October 25, 2020
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Champions Trophy

A Victory, Nevertheless

It was meant to be a walk in the park for the Indians after restricting England to their lowest-ever total of 125 against the hosts. But the batsmen made heavy weather of the chase to ultimately prevail by four wickets.

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A Victory, Nevertheless
A Victory, Nevertheless

India relied on a clinical display by their bowlers to launch their Champions Trophy campaign with a morale-boosting four-wicket victory over England in a low-scoring Group-A contest here today.

After the bowlers did an admirable job to bundle out the visitors for a paltry 125 in 37 overs, the home team faced some anxious moments before overhauling the target with 20.3 overs to spare in a floodlit match at the Sawai Man Singh stadium.

The Indians were cruising along comfortably at 98 for two at one stage before losing four wickets in quick succession to make things a little too tight for themselves. Yuvraj Singh (27 not out) remained till the end as India scored 126 for 6 to notch up the victory as dazzling fireworks lit up the evening sky.

The hosts, who have been going through an indifferent form in recent times, were well served by left-arm seamer Irfan Pathan who buried his own poor form with the ball to spearhead an immaculate bowling performance.

Munaf Patel (3-18) and Ramesh Powar (3-24) complimented Pathan's extended new ball spell of 8-3-20-2 to rout the visitors to their lowest ever total against India.

The evergreen Sachin Tendulkar then guided the chase with a controlled aggressive innings of 35, which came from 41 balls and contained five fours.

The victory was worth two points for India who next face title holders, the West Indies, in their next clash at Ahmedabad on Oct 26.

England await Ashes rivals Australia at the same venue on Oct 21.

The previous lowest total by England against India was 149 in a World Series match in Australia in 1984-85.

It turned out to be a pathetic batting performance with only Paul Collingwood (38) and Kevin Pietersen (27) being the notable scorers for England.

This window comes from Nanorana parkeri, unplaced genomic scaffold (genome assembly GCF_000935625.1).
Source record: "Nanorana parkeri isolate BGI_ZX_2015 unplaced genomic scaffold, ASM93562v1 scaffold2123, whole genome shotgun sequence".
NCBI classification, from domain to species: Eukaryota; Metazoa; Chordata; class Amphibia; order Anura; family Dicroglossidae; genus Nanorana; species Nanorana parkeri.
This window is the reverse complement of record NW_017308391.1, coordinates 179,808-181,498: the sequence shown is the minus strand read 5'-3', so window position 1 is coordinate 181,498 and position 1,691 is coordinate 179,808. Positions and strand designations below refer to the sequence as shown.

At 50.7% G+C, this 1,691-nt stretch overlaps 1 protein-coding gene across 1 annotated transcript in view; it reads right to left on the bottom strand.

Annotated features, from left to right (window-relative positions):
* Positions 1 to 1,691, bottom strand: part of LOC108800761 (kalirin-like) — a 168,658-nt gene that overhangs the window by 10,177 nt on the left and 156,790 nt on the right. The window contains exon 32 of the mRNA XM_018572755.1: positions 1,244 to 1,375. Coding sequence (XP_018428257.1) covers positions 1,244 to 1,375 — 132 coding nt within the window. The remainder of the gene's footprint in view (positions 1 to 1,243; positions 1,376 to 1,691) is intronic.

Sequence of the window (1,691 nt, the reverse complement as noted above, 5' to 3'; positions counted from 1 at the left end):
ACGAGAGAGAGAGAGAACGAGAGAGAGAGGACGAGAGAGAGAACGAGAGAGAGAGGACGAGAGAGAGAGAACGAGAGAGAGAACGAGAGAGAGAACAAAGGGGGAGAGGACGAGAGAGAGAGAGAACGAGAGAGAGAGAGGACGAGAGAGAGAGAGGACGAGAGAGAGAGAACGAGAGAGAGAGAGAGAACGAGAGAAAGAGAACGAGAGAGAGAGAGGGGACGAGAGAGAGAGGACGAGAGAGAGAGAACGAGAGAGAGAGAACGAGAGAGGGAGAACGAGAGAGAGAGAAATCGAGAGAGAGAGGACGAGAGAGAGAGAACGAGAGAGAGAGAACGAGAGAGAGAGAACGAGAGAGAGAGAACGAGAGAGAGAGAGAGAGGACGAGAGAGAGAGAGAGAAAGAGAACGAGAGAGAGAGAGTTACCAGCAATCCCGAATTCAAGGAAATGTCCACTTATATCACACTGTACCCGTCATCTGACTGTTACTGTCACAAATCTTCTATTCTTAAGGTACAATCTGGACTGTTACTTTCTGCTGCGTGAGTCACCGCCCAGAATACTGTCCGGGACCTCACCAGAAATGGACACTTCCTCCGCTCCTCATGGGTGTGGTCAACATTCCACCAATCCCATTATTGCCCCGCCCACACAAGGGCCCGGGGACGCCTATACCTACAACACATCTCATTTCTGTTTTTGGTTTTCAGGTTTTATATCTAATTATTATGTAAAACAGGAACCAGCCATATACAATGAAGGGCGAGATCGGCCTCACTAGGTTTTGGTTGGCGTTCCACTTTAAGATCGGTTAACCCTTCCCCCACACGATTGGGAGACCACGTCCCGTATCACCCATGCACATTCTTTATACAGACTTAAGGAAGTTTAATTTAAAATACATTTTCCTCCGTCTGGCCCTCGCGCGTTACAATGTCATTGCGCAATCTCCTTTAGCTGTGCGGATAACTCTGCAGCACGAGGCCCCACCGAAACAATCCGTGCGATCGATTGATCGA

England, who were routed 1-5 in the one-day series when they visited India early this year, showed no signs of having familiarised themselves with the sub-continent conditions.

The 49-run partnership between Collingwood and Jamie Dalrymple (24) for the sixth wicket was the only bright phase of the England innings which ended in 37 overs, before the sunset.

Pathan has struggled with the ball for most part of the year, and was dropped from the Test team on the tour of Caribbean in May-July and then from the one-day team in the tri-series in Malaysia last month.

Patel and Pathan combined to rip through the England top order and the visitors never really recovered from 55-5 after 19 overs.

Patel (3-18) provided the opening breakthrough by trapping Ian Bell leg before the wicket.

The innovation of sending captain Andrew Flintoff at number three backfired with the all-rounder registering a blob, Pathan rapping him on the pads while trying to work across the line.

Pathan then delivered the major blow when he snared the key wicket of Strauss, caught in the slip cordon while fending a rising delivery.

Michael Yardy failed to live up to the pre-match hype, becoming the third leg before victim of the match to Patel for four.

Pietersen's fiery innings was short-lived, though.

After driving Pathan to square-leg boundary in the 15th over, the South Africa-born batsman then collected boundaries off Ajit Agarkar in successive overs, the step out and flick to fineleg being the stand out shot.

The big-hitting Pietersen then turned his attention to Patel, punching him through the cover for another for four.

But the right-arm seamer had the last laugh when he had him caught by Tendulkar at first slip.

Collingwood and Dalrymple then led a minor recovery before Ramesh Powar triggered a middle order collaps.

The Mumbaikar had Collingwood caught behind by Mahendra Singh Dhoni who held on to a bat-pad catch, ending a 54-ball innings comprising six fours. The rest of the line up capitulated meekly.

India were off to a flier. Even before the break, they had knocked out 55 of the required runs for the loss of Virender Sehwag.

Sehwag fell for nine but he tore into the England bowling during his brief stay to launch the Indian chase.

The Delhi batsman struck two stunning boundaries, an on drive to mid-wicket and a typcial slash over point, of Steve Harmison who seemed to bowl exactly at Sehwag's favourite area.

Harmison's over cost 20 runs. Sehwag, however, fell in the same over, poking at a wide delivery for a reflex catch by Strauss to end the brief but enterprising innings.

Tendulkar and Pathan, however, sustained the momentum with a rich array of shots on both sides of the wicket.

Sajid Mahmood beat Tendulkar with his pace on a couple of occasions but the wicket never had anything in it to trouble the batsmen.

Just when things were going smoothly, India lost two wickets in the space of four balls. James Anderson delivered the twin-strike, removing Pathan and captain Rahul Dravid in the 11th over.

Pietersen came up with a stunning catch at cover to send back Pathan and Dravid was consumed by an outswinger.

When Harmison struck Tendulkar in front of the stumps, India needed 28 from about 32 overs.


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